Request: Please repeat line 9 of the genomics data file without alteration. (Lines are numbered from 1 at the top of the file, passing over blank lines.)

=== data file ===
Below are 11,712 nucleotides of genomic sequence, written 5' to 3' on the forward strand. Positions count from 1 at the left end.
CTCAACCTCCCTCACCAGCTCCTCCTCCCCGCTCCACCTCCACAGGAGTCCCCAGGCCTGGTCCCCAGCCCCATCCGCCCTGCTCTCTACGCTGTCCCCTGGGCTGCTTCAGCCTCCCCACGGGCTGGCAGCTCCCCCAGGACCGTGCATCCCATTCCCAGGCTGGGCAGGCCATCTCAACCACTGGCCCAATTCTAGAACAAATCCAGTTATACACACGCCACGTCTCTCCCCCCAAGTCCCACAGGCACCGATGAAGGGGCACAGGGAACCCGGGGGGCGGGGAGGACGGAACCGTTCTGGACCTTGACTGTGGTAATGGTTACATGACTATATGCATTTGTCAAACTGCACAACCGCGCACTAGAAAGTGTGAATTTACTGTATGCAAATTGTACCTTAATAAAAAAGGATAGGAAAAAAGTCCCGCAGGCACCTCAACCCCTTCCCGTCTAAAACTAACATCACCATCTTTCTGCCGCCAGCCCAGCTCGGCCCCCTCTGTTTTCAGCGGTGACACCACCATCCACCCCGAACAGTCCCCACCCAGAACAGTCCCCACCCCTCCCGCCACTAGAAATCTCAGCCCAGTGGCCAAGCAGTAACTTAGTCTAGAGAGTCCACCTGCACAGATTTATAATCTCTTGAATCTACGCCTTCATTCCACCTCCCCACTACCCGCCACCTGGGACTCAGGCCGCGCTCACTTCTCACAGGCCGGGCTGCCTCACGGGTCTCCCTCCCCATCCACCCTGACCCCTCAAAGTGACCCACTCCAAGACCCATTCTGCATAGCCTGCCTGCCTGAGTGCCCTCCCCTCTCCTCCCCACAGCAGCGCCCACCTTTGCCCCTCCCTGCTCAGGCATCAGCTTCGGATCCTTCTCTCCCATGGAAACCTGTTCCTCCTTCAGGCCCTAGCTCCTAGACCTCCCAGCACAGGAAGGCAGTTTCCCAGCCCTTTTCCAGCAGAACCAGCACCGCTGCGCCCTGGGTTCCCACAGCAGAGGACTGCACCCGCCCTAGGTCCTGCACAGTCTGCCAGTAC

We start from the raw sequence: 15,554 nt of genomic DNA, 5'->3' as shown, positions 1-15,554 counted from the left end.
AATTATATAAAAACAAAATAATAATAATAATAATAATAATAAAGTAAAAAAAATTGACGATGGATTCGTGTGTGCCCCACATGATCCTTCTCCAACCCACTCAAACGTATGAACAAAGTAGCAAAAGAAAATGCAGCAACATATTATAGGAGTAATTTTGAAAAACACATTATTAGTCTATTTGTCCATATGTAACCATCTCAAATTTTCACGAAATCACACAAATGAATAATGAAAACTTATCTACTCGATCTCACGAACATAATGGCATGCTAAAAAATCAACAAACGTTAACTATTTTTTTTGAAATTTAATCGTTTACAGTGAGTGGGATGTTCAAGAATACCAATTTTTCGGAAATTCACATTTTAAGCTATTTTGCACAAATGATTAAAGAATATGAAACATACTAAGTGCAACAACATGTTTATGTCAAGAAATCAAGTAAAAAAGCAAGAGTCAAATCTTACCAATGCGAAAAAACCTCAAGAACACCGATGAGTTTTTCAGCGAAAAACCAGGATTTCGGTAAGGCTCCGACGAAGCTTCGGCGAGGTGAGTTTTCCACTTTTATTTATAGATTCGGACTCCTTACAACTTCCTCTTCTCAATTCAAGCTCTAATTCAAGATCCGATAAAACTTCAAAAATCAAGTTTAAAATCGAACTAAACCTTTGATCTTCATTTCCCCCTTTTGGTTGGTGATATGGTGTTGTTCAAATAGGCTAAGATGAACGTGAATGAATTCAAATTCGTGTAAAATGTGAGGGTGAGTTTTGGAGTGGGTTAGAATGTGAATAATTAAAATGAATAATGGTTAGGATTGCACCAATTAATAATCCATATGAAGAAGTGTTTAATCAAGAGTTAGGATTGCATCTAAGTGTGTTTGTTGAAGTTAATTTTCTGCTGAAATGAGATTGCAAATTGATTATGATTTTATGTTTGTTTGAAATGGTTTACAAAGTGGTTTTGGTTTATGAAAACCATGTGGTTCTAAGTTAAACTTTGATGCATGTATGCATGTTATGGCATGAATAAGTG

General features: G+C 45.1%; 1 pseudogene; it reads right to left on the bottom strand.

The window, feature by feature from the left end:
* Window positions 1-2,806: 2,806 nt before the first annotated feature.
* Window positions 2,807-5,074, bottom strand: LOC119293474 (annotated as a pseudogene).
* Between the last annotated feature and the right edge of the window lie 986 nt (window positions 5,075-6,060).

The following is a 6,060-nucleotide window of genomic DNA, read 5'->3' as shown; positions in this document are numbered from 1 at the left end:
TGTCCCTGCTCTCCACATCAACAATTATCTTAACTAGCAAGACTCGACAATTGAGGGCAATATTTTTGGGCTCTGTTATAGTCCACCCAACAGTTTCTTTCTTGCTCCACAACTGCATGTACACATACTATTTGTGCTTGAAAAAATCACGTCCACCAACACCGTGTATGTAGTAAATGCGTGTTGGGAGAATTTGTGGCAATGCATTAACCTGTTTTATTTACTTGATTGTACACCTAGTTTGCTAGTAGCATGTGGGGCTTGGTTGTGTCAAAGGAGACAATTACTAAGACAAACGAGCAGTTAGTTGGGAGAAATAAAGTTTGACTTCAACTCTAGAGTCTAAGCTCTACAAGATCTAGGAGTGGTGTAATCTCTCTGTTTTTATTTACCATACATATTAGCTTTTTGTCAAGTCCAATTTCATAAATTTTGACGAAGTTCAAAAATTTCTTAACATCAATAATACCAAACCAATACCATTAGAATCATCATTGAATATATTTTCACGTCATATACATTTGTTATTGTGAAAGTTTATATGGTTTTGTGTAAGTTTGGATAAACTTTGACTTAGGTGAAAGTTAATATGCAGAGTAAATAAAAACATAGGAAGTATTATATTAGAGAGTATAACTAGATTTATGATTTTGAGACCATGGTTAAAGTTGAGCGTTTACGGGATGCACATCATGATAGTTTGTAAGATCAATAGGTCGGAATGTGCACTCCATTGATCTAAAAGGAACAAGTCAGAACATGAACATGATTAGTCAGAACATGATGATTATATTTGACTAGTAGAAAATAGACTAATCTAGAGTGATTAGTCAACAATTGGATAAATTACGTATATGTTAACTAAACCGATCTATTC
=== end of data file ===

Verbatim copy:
* Between the last annotated feature and the right edge of the window lie 986 nt (window positions 5,075-6,060).